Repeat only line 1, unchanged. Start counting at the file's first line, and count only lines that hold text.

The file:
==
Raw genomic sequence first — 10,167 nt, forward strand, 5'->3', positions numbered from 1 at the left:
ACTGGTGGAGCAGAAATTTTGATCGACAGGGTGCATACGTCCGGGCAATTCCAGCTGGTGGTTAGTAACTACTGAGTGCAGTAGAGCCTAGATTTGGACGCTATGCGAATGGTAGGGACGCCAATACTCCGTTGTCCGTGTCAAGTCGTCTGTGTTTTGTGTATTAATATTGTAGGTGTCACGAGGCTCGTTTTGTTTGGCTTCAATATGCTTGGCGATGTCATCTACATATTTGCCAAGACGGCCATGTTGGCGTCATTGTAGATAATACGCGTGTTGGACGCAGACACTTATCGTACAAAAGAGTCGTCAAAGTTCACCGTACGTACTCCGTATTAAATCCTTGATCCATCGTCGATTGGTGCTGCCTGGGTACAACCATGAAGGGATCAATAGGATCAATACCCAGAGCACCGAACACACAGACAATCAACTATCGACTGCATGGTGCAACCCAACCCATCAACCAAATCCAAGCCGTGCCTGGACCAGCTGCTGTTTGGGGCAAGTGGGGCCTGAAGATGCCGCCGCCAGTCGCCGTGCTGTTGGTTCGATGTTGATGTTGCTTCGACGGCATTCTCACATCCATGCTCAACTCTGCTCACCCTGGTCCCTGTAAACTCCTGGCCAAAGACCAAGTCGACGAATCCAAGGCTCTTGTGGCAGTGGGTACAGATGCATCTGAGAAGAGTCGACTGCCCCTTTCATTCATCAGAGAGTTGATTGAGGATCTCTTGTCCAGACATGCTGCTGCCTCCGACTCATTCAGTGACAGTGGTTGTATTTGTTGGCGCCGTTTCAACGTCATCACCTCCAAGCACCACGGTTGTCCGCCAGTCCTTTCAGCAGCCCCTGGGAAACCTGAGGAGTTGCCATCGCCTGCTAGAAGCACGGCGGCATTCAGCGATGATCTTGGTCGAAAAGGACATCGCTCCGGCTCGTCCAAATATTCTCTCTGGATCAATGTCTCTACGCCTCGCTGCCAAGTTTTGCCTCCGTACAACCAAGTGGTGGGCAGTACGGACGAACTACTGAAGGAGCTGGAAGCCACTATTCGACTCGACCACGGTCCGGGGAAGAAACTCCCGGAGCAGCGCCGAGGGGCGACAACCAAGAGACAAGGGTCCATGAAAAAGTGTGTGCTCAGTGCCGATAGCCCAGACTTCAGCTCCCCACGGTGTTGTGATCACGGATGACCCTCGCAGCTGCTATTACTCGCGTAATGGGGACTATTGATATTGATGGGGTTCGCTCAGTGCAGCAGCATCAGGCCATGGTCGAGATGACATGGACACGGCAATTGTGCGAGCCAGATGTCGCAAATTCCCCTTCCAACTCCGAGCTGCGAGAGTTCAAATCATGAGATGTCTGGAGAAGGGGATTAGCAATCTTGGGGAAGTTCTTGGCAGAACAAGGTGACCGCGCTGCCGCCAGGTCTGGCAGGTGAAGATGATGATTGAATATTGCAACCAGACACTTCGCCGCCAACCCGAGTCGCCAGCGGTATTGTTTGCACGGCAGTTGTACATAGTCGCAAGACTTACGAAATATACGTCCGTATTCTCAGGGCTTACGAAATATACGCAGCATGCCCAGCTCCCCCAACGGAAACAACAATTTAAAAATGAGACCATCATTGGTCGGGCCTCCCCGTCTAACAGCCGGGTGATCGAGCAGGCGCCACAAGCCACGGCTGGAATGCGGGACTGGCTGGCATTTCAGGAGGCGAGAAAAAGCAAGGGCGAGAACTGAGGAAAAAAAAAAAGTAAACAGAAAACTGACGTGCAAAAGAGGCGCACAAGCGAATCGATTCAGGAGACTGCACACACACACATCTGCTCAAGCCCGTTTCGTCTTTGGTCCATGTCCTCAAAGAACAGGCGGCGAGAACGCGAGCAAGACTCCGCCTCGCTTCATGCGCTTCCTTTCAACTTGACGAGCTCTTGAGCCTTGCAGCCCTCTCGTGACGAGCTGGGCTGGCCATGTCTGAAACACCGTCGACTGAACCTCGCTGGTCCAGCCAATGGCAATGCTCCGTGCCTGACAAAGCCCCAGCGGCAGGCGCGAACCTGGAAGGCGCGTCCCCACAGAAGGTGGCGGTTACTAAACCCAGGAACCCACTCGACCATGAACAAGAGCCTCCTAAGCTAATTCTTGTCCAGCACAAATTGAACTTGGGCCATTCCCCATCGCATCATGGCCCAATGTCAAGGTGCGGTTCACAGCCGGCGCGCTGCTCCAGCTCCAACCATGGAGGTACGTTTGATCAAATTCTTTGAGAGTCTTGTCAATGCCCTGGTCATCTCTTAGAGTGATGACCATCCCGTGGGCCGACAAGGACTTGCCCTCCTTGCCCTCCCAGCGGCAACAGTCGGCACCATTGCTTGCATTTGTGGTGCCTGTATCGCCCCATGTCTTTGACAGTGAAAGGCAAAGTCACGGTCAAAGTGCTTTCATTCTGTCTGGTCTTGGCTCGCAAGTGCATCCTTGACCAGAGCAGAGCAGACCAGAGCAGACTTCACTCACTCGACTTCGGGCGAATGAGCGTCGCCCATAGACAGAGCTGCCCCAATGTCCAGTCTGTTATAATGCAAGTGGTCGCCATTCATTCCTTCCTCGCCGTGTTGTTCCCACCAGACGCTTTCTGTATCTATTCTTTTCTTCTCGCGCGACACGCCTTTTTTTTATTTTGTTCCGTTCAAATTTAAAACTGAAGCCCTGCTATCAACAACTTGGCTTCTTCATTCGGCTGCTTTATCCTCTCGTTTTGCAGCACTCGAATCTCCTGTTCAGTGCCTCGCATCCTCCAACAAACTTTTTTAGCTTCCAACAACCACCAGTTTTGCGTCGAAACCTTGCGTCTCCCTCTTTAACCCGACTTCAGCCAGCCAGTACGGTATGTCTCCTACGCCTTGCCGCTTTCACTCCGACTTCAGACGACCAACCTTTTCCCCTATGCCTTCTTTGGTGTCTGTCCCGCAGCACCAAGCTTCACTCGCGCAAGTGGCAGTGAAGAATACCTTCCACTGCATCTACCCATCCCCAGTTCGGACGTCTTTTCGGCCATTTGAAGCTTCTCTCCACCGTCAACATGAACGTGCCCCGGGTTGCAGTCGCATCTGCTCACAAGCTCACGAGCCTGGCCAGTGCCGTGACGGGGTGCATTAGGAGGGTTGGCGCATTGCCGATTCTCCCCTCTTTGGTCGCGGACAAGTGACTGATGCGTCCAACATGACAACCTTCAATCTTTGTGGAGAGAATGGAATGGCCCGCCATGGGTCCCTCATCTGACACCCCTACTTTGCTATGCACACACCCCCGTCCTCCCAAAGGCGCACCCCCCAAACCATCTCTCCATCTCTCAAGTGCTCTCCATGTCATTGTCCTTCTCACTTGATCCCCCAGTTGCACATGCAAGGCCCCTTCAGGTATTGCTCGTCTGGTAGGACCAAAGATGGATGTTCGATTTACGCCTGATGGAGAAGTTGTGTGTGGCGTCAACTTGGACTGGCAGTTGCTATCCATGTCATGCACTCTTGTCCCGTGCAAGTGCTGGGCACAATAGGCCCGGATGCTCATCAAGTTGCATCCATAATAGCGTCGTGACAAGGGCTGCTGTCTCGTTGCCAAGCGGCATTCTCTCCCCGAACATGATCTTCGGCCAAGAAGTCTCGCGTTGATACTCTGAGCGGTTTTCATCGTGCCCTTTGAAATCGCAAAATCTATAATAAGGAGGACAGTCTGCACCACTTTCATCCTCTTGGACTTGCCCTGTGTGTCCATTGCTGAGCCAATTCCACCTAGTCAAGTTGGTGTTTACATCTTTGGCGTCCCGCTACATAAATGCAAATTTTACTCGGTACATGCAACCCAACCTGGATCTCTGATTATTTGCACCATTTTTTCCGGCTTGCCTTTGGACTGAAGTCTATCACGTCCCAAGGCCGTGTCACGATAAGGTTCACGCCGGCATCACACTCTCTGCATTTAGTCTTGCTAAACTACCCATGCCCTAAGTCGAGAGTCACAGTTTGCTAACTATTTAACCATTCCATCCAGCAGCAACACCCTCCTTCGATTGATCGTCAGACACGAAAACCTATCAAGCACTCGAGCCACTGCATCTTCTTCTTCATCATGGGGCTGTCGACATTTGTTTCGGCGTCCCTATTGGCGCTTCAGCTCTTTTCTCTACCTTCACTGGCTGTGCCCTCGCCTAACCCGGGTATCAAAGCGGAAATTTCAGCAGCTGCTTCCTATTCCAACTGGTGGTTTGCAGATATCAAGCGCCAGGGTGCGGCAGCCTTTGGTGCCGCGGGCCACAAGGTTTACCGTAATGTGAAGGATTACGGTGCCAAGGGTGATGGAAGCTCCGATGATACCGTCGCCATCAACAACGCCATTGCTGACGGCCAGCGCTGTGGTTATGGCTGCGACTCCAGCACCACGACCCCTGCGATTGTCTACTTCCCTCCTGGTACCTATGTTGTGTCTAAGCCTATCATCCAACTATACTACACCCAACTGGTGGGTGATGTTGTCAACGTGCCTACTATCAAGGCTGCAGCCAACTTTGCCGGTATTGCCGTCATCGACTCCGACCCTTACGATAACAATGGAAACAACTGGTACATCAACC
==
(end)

Raw genomic sequence first — 10,167 nt, forward strand, 5'->3', positions numbered from 1 at the left: